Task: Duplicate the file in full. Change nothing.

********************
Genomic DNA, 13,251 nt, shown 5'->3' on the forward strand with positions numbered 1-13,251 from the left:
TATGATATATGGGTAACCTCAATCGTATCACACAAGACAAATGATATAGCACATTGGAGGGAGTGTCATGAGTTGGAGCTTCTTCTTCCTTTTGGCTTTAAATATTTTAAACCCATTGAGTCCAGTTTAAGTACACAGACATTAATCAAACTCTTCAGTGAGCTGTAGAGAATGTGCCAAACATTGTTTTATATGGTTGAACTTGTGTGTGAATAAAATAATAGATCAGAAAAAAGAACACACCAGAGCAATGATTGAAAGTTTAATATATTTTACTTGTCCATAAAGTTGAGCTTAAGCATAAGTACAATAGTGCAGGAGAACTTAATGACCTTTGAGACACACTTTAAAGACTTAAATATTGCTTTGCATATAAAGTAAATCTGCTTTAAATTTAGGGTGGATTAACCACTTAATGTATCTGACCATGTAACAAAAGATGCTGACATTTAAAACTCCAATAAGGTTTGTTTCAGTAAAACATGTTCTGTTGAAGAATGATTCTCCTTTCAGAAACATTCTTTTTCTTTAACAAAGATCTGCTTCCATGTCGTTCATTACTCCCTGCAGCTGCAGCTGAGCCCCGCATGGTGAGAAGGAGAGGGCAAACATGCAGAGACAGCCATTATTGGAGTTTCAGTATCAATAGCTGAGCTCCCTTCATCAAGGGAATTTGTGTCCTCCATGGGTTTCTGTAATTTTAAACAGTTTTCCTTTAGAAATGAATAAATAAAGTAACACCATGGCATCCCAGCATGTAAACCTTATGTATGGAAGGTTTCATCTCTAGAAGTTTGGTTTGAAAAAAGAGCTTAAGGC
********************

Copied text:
Genomic DNA, 13,251 nt, shown 5'->3' on the forward strand with positions numbered 1-13,251 from the left:
TATGATATATGGGTAACCTCAATCGTATCACACAAGACAAATGATATAGCACATTGGAGGGAGTGTCATGAGTTGGAGCTTCTTCTTCCTTTTGGCTTTAAATATTTTAAACCCATTGAGTCCAGTTTAAGTACACAGACATTAATCAAACTCTTCAGTGAGCTGTAGAGAATGTGCCAAACATTGTTTTATATGGTTGAACTTGTGTGTGAATAAAATAATAGATCAGAAAAAAGAACACACCAGAGCAATGATTGAAAGTTTAATATATTTTACTTGTCCATAAAGTTGAGCTTAAGCATAAGTACAATAGTGCAGGAGAACTTAATGACCTTTGAGACACACTTTAAAGACTTAAATATTGCTTTGCATATAAAGTAAATCTGCTTTAAATTTAGGGTGGATTAACCACTTAATGTATCTGACCATGTAACAAAAGATGCTGACATTTAAAACTCCAATAAGGTTTGTTTCAGTAAAACATGTTCTGTTGAAGAATGATTCTCCTTTCAGAAACATTCTTTTTCTTTAACAAAGATCTGCTTCCATGTCGTTCATTACTCCCTGCAGCTGCAGCTGAGCCCCGCATGGTGAGAAGGAGAGGGCAAACATGCAGAGACAGCCATTATTGGAGTTTCAGTATCAATAGCTGAGCTCCCTTCATCAAGGGAATTTGTGTCCTCCATGGGTTTCTGTAATTTTAAACAGTTTTCCTTTAGAAATGAATAAATAAAGTAACACCATGGCATCCCAGCATGTAAACCTTATGTATGGAAGGTTTCATCTCTAGAAGTTTGGTTTGAAAAAAGAGCTTAAGGC